Big data is a fairly loosely used term that has become mainstream in the past couple of years. There’s more data than we know what to do with currently, and there is a mad dash to find “alternative” data sets in an effort to gain an edge over competition whether in actual industry or within investment markets.
I’ve spent a large portion of my career procuring real estate and economic data and validating/invalidating its usefulness in financial decision-making processes. I was doing it before it went mainstream. Along the way, I’ve learned a lot about data, decision-making and the importance of having a process. I highlight four key principles I’ve learned during my big data journey:
- Avoid over-optimization: With so many data sets available to decision makers, it’s very challenging to not attempt to use too many individual and potentially redundant data sets in decision-making models. Combining data sets without proper robustness tests can inadvertently create false-positives leading to greater reliability on a group of data sets than is warranted. Not all data is created equally and past predictive performance is by no means a guarantee of future accuracy or lack thereof. Focusing on key performance indicators (KPIs) and the one or two data sets that are most accurate in predicting those indicators is critical. Otherwise, decision-makers find themselves with too broad of a focus and using too many data sets, both of which are massive time sucks. I speak from experience.
- There isn’t always a needle in the haystack: Not every KPI has a corresponding predictive data set. Avoid forcing a predictive match between a data set and a KPI. This is easier said than done. Our own inherent biases and desire for a predictive data set can lead us to incorrectly rely on suboptimal data. Maintaining discipline is imperative if we are to derive the enhancement benefits of incorporating data into our decision-making processes.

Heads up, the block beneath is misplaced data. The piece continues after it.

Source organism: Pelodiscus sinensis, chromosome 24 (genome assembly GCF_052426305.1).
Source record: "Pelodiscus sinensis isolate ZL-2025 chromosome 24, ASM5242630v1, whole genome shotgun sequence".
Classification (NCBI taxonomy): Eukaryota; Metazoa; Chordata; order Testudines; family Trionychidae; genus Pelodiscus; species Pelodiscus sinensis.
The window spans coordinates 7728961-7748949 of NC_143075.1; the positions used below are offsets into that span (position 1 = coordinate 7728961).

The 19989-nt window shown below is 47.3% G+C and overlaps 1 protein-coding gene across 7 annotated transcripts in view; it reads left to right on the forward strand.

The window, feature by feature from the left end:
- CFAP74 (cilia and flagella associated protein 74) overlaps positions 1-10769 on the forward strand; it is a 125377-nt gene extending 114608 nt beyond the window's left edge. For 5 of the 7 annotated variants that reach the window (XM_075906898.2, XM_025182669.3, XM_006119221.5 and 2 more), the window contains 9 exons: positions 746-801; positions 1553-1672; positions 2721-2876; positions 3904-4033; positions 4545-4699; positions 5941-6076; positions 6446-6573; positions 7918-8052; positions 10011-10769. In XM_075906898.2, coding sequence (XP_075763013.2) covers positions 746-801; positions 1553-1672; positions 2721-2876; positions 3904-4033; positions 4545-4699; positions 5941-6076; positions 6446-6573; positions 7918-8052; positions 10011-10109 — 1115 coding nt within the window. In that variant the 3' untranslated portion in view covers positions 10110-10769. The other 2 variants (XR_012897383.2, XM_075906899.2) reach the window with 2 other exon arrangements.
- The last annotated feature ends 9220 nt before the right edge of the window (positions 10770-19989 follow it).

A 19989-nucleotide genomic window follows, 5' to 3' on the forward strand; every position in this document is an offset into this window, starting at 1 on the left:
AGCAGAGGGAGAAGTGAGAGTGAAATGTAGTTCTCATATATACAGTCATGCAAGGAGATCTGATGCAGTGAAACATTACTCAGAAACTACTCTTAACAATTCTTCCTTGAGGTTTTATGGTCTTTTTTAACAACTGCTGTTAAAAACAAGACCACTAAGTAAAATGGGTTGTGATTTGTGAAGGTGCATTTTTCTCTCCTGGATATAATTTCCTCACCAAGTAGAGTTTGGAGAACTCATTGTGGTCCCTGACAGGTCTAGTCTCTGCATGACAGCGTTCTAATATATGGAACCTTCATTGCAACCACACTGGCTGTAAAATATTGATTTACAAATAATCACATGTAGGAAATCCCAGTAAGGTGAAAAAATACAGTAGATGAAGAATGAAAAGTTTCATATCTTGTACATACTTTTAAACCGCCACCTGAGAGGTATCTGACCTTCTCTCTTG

- Know your data and its flaws: To maximize the power and utility of a data set, understanding what the data is supposed to represent is critical along with a firm understanding of how the data fits into your decision-making framework. Of possibly greater importance is understanding the limitations of the data in question. For example, is the data more useful in identifying inflection points in trends versus the magnitude of the continuation of an in-place trend? Knowing the ins and outs of the relationship between KPIs and supporting data allows for proper decision calibration at different decision-making points throughout a cycle.
- Process is still king: The best financial decision-makers have always used data in some form or fashion to assist in making decisions. However, data wasn’t and still isn’t the most important component to the decision. The actual process is what matters most. It’s always what has mattered most. If you don’t have a good decision-making process, there is no data set, no matter how apparently predictive, that will compensate for the lack of process over the long-run. In other words, if you don’t have a refined process that you consistently follow then data may end up being more of a detriment than an enhancement.